Unfortunately I have little sympathy for these residents and they do sound ridiculous. However, where I do sympathize is in protection of the trees. Back in 1994, local policies to protect natural heritage resources such as trees were much more relaxed than today. Development permissions granted in 1994 would likely still stand as the policies in place at this time would be grandfathered in and still apply today, despite updated environmental policies.
Reply
(08-17-2017, 07:38 AM)rangersfan Wrote: “It’s just wrong. It’s absolutely wrong.”

http://kitchener.ctvnews.ca/mobile/conce...-1.3548841

Won't someone think of the children!
Reply
Not sure if this has been posted elsewhere but the project taking place at the corner of Highland Rd and Ira Needles will consist of two 16 story apartment buildings and an underground parking structure.

Details below (no render)
https://www.google.ca/url?q=https://www....KdZS47qh_A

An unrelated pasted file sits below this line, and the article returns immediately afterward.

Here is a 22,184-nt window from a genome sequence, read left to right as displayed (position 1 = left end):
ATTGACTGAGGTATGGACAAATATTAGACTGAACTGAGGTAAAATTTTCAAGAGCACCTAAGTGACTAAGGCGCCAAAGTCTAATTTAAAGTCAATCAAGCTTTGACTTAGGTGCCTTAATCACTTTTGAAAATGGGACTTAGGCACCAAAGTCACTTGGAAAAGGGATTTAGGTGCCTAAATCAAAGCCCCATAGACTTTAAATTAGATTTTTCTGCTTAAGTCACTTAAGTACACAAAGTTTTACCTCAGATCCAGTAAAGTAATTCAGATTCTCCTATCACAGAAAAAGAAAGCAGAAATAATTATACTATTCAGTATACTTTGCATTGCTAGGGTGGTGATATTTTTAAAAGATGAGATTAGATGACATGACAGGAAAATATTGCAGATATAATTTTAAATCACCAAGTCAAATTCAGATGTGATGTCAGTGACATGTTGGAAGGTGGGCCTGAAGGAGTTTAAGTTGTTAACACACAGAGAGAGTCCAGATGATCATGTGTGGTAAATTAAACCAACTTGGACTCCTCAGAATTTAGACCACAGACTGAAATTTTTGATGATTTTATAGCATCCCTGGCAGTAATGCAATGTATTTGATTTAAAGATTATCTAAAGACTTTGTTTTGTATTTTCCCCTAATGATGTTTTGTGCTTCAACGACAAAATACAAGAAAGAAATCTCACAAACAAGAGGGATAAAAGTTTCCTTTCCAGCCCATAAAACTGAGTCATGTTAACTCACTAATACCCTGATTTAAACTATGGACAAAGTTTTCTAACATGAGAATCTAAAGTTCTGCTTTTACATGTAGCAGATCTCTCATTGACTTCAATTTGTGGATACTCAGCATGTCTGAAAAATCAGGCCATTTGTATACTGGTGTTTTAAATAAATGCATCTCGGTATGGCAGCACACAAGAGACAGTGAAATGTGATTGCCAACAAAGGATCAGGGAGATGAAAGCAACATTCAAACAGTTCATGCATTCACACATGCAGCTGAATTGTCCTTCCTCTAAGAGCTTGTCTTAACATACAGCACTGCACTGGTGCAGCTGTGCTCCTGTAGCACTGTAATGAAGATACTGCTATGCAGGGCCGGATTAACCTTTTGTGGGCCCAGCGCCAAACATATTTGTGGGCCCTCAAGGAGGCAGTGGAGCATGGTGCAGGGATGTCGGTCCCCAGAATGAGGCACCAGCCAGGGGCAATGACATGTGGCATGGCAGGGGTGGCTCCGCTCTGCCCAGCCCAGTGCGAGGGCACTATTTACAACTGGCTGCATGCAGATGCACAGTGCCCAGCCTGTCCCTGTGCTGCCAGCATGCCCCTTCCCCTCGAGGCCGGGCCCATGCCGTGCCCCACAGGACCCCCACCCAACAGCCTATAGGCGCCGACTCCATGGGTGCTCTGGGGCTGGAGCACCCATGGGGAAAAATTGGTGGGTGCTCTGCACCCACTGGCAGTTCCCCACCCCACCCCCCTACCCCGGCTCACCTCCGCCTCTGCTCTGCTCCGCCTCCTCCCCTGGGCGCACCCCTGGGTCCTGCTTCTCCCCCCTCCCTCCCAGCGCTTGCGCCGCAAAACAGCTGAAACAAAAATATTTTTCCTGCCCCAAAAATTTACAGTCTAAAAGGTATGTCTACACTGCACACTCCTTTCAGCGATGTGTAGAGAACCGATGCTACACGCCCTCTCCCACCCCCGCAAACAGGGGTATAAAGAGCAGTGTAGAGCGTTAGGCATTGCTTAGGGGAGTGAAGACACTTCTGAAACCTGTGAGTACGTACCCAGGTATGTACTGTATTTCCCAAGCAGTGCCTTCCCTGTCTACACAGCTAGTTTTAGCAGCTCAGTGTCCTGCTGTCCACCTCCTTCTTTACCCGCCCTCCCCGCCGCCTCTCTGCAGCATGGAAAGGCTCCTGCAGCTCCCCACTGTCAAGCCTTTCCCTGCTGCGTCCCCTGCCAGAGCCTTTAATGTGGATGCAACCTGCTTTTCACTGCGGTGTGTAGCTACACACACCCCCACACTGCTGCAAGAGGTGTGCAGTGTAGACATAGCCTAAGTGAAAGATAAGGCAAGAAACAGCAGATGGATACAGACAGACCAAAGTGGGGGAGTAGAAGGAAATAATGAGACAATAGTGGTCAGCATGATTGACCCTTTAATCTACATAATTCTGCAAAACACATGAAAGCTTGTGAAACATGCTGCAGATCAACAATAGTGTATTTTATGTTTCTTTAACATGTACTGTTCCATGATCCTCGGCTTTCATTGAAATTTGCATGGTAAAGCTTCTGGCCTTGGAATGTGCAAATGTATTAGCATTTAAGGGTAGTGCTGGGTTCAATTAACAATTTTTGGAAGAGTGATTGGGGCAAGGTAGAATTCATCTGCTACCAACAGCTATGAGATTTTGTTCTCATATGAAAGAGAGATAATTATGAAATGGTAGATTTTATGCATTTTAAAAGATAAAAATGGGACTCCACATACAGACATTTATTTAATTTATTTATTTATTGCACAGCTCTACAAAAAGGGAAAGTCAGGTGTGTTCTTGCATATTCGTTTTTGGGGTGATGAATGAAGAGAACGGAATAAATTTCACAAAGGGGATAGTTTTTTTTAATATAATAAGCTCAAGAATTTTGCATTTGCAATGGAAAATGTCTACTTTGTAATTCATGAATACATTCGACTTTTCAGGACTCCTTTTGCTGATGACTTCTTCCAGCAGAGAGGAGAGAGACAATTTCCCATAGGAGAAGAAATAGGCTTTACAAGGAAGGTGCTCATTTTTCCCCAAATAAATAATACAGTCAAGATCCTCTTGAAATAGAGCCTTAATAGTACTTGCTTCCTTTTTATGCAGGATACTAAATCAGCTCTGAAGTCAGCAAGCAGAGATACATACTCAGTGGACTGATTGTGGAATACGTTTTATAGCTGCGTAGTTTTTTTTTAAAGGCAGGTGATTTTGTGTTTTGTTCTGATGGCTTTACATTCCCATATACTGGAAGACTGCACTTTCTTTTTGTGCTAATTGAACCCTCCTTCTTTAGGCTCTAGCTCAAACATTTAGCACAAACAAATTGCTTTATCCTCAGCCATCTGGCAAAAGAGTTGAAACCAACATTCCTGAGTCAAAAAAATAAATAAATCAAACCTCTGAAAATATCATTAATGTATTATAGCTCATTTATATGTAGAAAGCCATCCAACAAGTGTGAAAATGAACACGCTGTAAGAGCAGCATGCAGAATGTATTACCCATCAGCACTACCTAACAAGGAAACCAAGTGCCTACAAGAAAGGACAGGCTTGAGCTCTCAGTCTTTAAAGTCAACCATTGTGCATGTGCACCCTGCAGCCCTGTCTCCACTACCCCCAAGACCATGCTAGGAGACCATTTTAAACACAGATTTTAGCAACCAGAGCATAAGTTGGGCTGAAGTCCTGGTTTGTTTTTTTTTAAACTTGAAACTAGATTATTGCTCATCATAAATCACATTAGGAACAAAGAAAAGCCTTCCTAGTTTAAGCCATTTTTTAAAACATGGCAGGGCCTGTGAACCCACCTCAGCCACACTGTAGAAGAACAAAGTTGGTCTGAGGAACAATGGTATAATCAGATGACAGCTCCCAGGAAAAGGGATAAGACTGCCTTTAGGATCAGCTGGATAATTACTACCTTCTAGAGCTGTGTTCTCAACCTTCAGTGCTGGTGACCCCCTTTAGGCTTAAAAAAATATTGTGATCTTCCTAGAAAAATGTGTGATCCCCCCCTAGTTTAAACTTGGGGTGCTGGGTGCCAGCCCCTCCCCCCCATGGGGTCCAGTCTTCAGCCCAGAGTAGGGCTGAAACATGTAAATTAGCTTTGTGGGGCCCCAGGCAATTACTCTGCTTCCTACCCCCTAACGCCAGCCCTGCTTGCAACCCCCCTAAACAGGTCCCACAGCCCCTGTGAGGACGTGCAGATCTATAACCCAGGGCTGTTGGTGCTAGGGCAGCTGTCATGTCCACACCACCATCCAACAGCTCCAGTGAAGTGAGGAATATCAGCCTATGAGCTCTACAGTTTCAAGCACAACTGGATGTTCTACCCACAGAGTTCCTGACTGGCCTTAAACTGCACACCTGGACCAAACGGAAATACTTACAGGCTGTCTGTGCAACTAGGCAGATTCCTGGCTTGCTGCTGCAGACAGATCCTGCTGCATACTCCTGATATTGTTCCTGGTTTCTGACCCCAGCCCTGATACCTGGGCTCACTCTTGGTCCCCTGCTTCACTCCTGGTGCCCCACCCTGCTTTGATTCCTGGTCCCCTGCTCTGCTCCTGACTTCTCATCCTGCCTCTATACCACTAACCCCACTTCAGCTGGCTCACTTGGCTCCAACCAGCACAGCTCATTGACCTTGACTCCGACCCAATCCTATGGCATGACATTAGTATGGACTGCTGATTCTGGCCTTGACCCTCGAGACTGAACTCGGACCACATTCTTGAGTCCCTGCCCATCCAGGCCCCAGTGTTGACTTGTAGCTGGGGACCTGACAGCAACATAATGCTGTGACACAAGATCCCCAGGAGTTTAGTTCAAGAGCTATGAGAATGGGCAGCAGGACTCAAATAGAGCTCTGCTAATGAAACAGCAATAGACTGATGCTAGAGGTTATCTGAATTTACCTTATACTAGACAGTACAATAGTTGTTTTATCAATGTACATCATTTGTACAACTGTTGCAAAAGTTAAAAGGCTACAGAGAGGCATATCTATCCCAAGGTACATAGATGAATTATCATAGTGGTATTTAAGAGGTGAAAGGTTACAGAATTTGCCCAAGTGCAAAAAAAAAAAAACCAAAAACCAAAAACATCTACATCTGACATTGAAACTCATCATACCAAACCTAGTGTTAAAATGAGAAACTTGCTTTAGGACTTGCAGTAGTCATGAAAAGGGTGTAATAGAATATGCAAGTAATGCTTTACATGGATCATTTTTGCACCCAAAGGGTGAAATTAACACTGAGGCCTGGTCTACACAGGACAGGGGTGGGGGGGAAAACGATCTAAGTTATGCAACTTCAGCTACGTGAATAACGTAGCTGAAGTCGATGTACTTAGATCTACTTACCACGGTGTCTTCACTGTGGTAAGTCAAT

Reply
(08-17-2017, 10:02 AM)KevinL Wrote: They're upset at losing the green space, sure, but they must have been aware it was private land with no protection against development. They have nothing to stand on, here.

They do have nothing to stand on, correct.

I was one of those NIMBY's in my old residence.  I backed onto farmland, that was zoned to commercial.  They built a gas station, a Starbucks, a bank, and I never one complained about the loss of my nice view.  What I did complain about was the tire shop immediately behind my home.  They had auto bays on both side of the building, so that I had five auto bay doors 80' from my bedroom window.  I had non-stop impact wrench noises all thru the day.  The city was very ineffective in helping (They did pay for consultants who's report stated the noise level was "uninhabitable" without a highway style noise barrier between the properties), but all we got was a cosmetic wooden fence.  (I get the city was stuck between a rock and a hard place as they couldn't really enforce noise by-laws, as they were the ones who approved the design).  I was on the front page of the paper, spoke to radio hosts, even ran a local campaign urging to boycott the business [Only because he became confrontational, and unwilling to close bay doors and actually started doing frequent "vehicle horn checks" when me or my neighbours were in their backyards]. 

Anyway, my new home backs onto the Grand River and I'm hopeful that it won't be developed! Smile
Reply
(08-21-2017, 08:17 AM)Coke6pk Wrote: